There are over 1 billion youth in the world today and they make up over one fifth of the world’s population. The United Nations (UN) Economic and Social Council (ECOSOC) chose to recognize the power of this growing and increasingly aware population at the UN’s first ever youth forum, which focused on “Shaping tomorrow’s innovators: Leveraging science, technology, innovation and culture for today’s youth.” The forum was held on March 27, 2013 in New York City and hundreds of delegates were invited from around the world to discuss three major topics: Girls and Young Women in Science, Youth: An Engine for Creative Economy, and Creating Buzz: Using Social Media to Make Ideas Happen.
The forum asked multiple questions of young people, such as “How do you use science and technology to address challenges you encounter in your community? Are you constantly thinking of ways to innovate, whether through an invention or a change in practice or behavior?” A recent shift has occurred in the culture of the UN that believes young people are at the forefront of innovations in science, technology and culture and only by prompting youth to take action, will these ideas reach their full potential. As United Nations Secretary-General Ban Ki-moon stated, “It is not only about telling us what kind of world you want. It is about partnering with us to realize a better future.”1
Rising Sun Energy Center (Rising Sun) was one of the organizations selected to voice the experience of young people in today’s workforce development and training programs. One of the topics of discussion focused on a speech made by Tony Wagner, a Harvard Innovation Education Fellow at the 2012 Skillshare’s Penny Conference, during which he spoke about the lack of encouragement for creativity and outside-of-the-box problem-solving in America’s education system today, “We as a country need the capacity to solve more different kinds of problems in more ways. It requires us to have a very different vision of education, of teaching and learning for the 21st century.” 2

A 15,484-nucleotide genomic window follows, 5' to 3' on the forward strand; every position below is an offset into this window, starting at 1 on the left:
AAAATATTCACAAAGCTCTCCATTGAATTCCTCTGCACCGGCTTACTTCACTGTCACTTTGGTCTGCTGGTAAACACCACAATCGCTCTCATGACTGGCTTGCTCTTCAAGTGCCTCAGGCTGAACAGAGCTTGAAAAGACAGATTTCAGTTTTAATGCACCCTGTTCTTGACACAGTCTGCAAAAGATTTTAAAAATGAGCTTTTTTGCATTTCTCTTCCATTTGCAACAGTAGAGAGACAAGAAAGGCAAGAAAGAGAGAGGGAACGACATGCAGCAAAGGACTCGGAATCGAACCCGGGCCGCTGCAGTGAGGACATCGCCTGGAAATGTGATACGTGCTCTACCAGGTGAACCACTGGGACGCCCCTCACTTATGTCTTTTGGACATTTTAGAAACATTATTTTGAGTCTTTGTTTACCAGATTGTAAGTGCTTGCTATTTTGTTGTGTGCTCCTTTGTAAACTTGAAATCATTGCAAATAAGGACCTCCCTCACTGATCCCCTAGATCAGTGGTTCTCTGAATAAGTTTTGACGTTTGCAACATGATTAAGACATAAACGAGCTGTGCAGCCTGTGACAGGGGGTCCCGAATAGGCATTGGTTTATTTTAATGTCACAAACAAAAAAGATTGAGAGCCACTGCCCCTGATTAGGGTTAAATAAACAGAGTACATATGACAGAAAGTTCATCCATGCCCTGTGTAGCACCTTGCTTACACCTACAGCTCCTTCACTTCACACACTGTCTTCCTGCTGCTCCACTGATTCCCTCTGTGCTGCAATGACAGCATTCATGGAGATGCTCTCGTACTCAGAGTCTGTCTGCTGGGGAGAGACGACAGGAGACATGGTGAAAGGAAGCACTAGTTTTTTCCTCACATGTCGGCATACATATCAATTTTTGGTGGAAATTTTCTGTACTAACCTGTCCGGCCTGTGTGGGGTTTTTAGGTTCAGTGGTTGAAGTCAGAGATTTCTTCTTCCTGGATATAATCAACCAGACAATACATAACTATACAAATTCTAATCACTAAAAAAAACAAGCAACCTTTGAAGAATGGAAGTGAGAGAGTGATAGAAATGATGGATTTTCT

As a workforce development non-profit, Rising Sun has been tackling this question for almost twenty years. How do we encourage youth to be creative, innovative and take action to stimulate the workforce, economy and community? While there is no magic answer to inspiring each and every young person, Rising Sun has created a unique and effective way to motivate youth through work experience in the green industry. Through its California Youth Energy Services program (CYES), Rising Sun trains and employs hundreds of young people each year in energy efficiency, water conservation and climate change. These young people then help their own community members save energy and water by providing free assessments, retrofits and education in energy and water saving. By affecting their communities in a positive way, learning hands-on and having a tangible effect on the environment, young people who go through the CYES program are not just classroom educated about climate change and community service, but are taught hands-on to become life-long innovators for change. As the UN’s first ever UN Youth Envoy, Ahmad Alhendawi declared “It’s more about action and being involved” 1 to empower the world’s youth to innovate their own future.
Rising Sun’s mission is to empower individuals to achieve environmental and economic sustainability for themselves and their communities. For more information about Rising Sun Energy Center, visit www.risingsunenergy.org.
For more information about the United Nations’ youth forum, Innovate For Change, visit www.un.org/en/ecosoc/youth2013/
- “Economic and Social Council: Youth Forum of 2013”, <http://www.un.org/en/ecosoc/youth2013/>, (accessed April 25, 2013).
- Erica Swallow, April 25, 2012, “Creating Innovators: Why America’s Education System Is Obsolete”, <http://www.forbes.com/sites/ericaswallow/2012/04/25/creating-innovators/>, (accessed April 25, 2013).